Fuzz Orchestra: Berlin – live review

Fuzz OrchestraFuzz Orchestra
Kili Club, Berlin
27 October 2013

The latest from our man in Berlin, Barry Lanigan, has him catching Italy’s Fuzz Orchestra.

Never have I gone in so many circles to find tonight’s venue. It’s moments like these that I curse myself for not giving in and buying a ‘smart’ phone. Nevertheless, perseverance and some shaky German language skills finally me here. Italy’s Fuzz Orchestra are in town.

Kili Club is tucked inside the dark heart of East Berlin’s Friedrichschein district, suitably so as it is a club for loud bands and late night techno. Tonight promises to be punishingly loud and fitting for the three acts on the bill. There is a small gathering of about thirty tonight, half being staff and musicians. I wonder if there are others lost and wandering the streets outside.

Local ‘abstract queer noise’ instrumental trio Antihairball are up first. They are fascinating to watch alone. Their transvestite drummer beats the kit to a pulp for the entire gig and the bassist is equally relentless, the bass amp rocking and swaying while the guitar player whips out the repetitive and catchy at will. Musically it’s tight, frantic and rather moreish as the double encore proves.

Decibel levels plummet back to café level while we wait for Contravolta, also from Berlin. Their poster blurb offputtingly read ‘drone funk’. Funk. Hmmm. Dressed a little Mumford and Sons-ish, within seconds of playing I realise this must be some kind of decoy. Their suspender-clad frontman does laps of the dancefloor screaming over some nice heavy grooves. He reminds me a little of Devo’s Mark Mothersbaugh in actions, but with a death metal voice which he sometimes manipulates with effects. His and the band’s energy is relentless for the entire set and, although not a funk fan in general, I enjoy Contravolta tonight.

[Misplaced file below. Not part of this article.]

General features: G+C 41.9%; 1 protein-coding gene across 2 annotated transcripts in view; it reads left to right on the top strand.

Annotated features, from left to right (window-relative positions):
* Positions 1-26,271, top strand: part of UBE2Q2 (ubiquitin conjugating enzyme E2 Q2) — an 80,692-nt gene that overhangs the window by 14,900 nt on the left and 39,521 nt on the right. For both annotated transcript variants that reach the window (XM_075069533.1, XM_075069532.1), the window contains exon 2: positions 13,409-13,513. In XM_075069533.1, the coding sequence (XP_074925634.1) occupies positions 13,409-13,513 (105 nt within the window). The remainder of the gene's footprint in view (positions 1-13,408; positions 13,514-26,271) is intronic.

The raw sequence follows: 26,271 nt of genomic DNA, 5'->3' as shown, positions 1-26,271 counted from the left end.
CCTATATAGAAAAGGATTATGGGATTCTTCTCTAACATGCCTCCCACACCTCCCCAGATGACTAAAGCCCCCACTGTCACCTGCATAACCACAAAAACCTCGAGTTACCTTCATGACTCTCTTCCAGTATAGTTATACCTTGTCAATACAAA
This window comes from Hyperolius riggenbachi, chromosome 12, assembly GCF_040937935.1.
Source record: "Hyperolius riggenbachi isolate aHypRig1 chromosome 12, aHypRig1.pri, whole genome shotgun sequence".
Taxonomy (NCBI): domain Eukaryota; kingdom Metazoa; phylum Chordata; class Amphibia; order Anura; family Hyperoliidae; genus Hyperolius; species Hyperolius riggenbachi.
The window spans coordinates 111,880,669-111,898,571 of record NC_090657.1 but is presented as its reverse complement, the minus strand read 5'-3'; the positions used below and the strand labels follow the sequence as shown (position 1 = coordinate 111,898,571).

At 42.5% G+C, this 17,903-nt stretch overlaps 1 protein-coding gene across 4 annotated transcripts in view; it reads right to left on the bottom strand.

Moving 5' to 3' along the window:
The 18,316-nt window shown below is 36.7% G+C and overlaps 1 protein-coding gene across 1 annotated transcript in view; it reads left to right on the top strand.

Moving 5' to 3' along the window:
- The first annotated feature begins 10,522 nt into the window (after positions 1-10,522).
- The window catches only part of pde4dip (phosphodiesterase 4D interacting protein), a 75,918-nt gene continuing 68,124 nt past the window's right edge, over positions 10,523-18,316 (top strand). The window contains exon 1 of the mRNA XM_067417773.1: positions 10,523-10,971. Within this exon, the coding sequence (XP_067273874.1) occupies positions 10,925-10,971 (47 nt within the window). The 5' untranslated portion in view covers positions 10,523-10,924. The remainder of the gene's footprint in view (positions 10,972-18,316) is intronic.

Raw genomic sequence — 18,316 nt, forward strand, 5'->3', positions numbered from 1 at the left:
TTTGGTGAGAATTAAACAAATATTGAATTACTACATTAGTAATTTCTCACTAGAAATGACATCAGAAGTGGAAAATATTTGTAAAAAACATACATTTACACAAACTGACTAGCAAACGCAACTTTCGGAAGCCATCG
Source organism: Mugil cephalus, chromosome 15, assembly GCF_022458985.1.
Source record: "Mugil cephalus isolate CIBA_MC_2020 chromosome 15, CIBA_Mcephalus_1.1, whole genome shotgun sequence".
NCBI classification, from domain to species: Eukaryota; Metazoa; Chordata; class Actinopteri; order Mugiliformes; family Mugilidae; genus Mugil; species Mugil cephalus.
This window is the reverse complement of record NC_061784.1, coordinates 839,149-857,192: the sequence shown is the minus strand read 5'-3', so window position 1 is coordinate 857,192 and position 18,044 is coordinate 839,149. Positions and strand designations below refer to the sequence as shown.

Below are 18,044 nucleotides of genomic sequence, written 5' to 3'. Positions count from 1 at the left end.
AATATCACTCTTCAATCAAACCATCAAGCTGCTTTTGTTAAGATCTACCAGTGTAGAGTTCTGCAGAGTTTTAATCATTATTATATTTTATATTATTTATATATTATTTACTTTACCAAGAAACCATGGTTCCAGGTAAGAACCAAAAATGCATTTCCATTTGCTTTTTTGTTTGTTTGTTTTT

Fuzz Orchestra perform suited and booted in true Italian style. I had the pleasure of supporting them in Dublin with Liz is Evil a few years back and it was a humbling experience.

Touring their second album, Morire Per La Patria, Fuzz Orchestra are equally excellent second time round. These guys’ air-tightness is testament to years of hard touring around the globe and new drummer Paolo is a phenomenon.

Although instrumental, Fuzz Orchestra’s avant noise is layered with clever sampling of Italian voiceovers which vary from crackly early 20th century speeches to traditional ballads. Possibly. It’s hard to decipher and if you don’t speak the romantic language you won’t understand, but it just adds to the atmosphere and the mystery of the music and the band.

Sadhu-like Fabio is the keyboard/sample guru, busily changing records mid-song with abandon, sometimes sacrificing one or two. The noise and the music seems to be his Zen as he thanks the grateful punters after each song with bowed head and prayer pose before cracking his knuckles and summoning the next.

This is the third trio in three weeks I have seen sans bass guitar and, whatever wizardry guitarist Luca uses, Fuzz Orchestra don’t require one either. It makes Tony Iommi sound like Old McDonald.

Nice venue. Great acts. And a Fuzz Orchestra vinyl wins over a train ticket home.

Fuzz Orchestra are currently busy touring Italy.

All words by Barry Lanigan.

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